39. Virelizier JL, Lenoir G, Gricelli C. Persistent Epstein-Barr virus infection in a child with hypergammaglobulinemia and immunoblastic proliferation associated with a selective defect in immune interferon secretion. Lancet 1978; ii: 231-4.
  40. Joncas JH, Ghibu F, Blagdon M, Montplaisir S, Stefanescu I, Menezes J. A familial syndrome of susceptibility to chronic active Epstein-Barr virus infection. Can Med Assoc J 1984; 130: 280-4.
  41. Okano M, Matsumoto S, Osato T, Sakiyama Y, Thiele GM, Purtilo DT. Severe chronic active Epstein-Barr virus infection syndrome. Clin Microb Rev 1991; 4: 129-35.
  42. Kikuta H, Taguchi K, Tomizawa K, Kojima K, Kawamura N, Ishizaka A, Sakiyama Y, Matsumoto S, Imai S, Kinoshita T, Koizumi S, Osajo T, Kobayashi I, Hamada I, Hirai K. Epstein-Barr virus genome-positive T lymphocytes in a boy with chronic active EBV infection associated with Kawasaki-like disease. Nature 1988; 333: 455-7.
  43. Kimura H, Morita M, Yabuta Y, Kuzushima K, Kato K, Kojima S, Matsuyama T, Morishima T. Quantitative analysis of Epstein-Barr virus load by using a realtime PCR assay. J Clin Microbiol 1999; 37: 132-6.
  44. Maeda A, Wakiguchi H, Yokoyama W, Hisakawa H, Tomoda T, Kurashige T. Persistently high Epstein-Barr virus (EBV) loads in peripheral blood lymphocytes from patients with chronic active EBV infection. J Infect Dis 1999; 179: 1012-5.
  45. Maurmann S, Fricke L, Wagner HJ, Schlenke P, Henning H, Steinoff J, Jabs WJ. Molecular parameters for precise diagnosis of asymptomatic Epstein-Barr virus reactivation in healthy carriers. J Clin Microbiol 2003; 4: 5419-28.
  46. Schooley RT. Chronic fatigue syndrome: a manifestation of Epstein-Barr virus infection? Curr Clin Top Infect Dis 1988: 9: 126-46.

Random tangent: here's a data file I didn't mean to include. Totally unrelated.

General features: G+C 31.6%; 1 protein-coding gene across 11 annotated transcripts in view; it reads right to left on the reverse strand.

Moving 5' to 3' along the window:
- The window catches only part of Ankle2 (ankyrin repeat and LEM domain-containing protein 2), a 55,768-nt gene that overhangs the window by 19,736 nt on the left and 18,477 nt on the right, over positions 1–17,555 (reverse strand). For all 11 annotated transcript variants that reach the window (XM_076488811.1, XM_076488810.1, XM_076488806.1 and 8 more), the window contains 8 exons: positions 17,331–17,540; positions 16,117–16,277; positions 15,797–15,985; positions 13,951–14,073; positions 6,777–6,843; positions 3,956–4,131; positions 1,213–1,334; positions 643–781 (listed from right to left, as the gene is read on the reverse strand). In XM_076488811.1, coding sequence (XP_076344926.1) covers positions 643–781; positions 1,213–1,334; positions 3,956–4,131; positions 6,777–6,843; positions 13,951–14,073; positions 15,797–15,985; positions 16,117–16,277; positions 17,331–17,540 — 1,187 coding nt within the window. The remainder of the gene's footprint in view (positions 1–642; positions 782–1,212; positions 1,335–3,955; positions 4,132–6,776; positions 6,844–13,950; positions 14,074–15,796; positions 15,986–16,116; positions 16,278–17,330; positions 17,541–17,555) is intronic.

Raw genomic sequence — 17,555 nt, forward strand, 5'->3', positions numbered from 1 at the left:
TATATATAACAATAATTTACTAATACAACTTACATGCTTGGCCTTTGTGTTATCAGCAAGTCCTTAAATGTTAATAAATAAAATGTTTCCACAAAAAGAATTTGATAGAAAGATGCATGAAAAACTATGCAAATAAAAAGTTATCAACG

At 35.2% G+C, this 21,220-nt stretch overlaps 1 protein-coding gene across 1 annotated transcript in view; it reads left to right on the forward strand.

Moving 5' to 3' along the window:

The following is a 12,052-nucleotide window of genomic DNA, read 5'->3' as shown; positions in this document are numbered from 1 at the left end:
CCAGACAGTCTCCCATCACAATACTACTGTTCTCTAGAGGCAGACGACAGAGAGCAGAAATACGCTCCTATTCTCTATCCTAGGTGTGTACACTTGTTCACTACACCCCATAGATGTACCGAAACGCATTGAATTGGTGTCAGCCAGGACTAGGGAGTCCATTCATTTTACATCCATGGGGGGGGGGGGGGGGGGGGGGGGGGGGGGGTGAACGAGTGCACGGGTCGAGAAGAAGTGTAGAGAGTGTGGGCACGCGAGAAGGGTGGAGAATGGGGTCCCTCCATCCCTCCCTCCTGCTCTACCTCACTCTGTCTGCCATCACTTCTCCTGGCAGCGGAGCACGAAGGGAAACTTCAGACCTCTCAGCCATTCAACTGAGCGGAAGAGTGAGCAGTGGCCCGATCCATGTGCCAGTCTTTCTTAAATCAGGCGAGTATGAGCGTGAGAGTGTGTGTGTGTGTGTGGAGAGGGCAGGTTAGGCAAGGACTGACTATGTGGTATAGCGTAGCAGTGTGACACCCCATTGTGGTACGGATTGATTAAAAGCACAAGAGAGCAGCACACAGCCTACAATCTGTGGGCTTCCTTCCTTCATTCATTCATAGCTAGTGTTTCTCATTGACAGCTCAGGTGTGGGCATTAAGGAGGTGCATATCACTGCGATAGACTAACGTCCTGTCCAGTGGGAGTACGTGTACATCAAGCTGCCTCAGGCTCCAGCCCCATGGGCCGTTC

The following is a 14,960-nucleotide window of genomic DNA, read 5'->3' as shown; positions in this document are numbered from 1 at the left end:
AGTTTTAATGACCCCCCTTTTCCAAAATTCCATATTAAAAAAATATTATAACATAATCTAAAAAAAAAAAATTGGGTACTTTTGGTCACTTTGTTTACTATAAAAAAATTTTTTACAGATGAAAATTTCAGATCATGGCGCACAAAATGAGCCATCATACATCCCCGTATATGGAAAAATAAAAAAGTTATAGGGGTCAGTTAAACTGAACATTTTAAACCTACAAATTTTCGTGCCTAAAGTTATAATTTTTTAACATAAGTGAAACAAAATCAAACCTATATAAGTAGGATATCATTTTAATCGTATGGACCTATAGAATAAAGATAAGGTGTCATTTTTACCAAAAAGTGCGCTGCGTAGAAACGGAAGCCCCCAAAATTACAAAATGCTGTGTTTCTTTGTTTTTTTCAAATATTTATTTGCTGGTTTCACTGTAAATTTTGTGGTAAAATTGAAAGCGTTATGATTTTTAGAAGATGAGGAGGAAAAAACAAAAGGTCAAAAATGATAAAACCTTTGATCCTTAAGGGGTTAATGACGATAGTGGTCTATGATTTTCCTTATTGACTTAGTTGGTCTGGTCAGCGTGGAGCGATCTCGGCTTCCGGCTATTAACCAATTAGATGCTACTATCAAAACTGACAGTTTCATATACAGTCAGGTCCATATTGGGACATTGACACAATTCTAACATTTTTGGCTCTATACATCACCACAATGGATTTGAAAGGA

47. Kawa-HA K, Ishihara S, Ninomiya T, Yamura-Yagi K, Hara J, Murayama F, Tawa A, Hirai K. CD3-negative lymphoproliferative disease of granular lymphocytes containing Epstein-Barr viral DNA. J Clin Invest 1989; 84: 51-5.
  48. Ohga S, Takada H, Honda K, Inamura T, Gondo K, Ohshima K, Yamamoto M, Hara T. Central Nervous System T cell lymphoproliferative disorder in a patient with chronic active Epstein-Barr virus infection. J Pediatr Hematol Oncol 1999; 21: 42-6.
  49. Kimura H, Hoshino Y, Kanegane H, Tsuge T, Okamura T, Kawa K, Morishima T. Clinical and virologic characteristics of chronic active Epstein-Barr virus infection. Blood 2001; 98: 280-6.
  50. Kimura H, Morishima T, Kanegane H, Ohga S, Hoshino Y, Maeda A, Imai S, Okano M, Morio T, Yokota S, Tsuchiya S, Yachie A, Imashuku S, Kawa K, Wakiguchi H, Japanese Association for Research on Epstein-Barr virus and Related Disease. Prognostic factors for chronic active Epstein-barr virus infection. J Infect Dis 2003; 187: 527-33.
  51. Ishihara S, Okada S, Wakiguchi H, Kurashige T, Morishima T, Kawa-Ha K. Chronic active Epstein-Barr virus infection in children in Japan. Acta Pediatr 1995; 84: 1271-5.
  52. Okano M, Kawa K, Kimura H, Yachie A, Wakiguchi H, Maedda A, Imai S, Ohga S, Kanegane H, Tsuchiya S, Morio T, Mori M, Yokota S, Imashuku S. Proposed guidelines for diagnosing chronic active Epstein-Barr virus infection. Am J Hemat 2005; 80: 64-9.
  53. Kimura H. Pathogenesis of chronic active Epstein-Barr virus infection: is this an infectious disease, lymphoproliferative disorder or immunodeficiency? Rev Med Virol 2006; 16: 251-61.
  54. Ohshima K, Kimura H, Yoshino T, Kim CW, Ko YH, Lee S, Peh S, Chan JKC and the CAEBV Study Group. Proposed categorization of pathological states of EBV-associated T natural killer-cell lymphoproliferative disorder (LPD) in children and young adults: overlap with chronic active EBV infection and infantile fulminant EBV T-LPD. Pathol Int 2008; 58: 209-17.
  55. Okano M. Overview and problematic standpoints of severe chronic active Epstein-Barr virus infection syndrome. Crit Rev in Oncol Hematol 2002; 44: 273-82.
  56. Ishihara S, Ohshima K, Tokura Y, Yabuta R, Imaishi H, Wakiguchi H, Kurashige T, Kishimoto H, Katayama I, Okada S, Kawa-Ha K. Hypersensitivity to mosquito bites conceals clonal lymphoproliferation of Epstein-Barr viral DNA-positive natural killer cells. Jpn J Cancer Res 1997; 88: 82-7.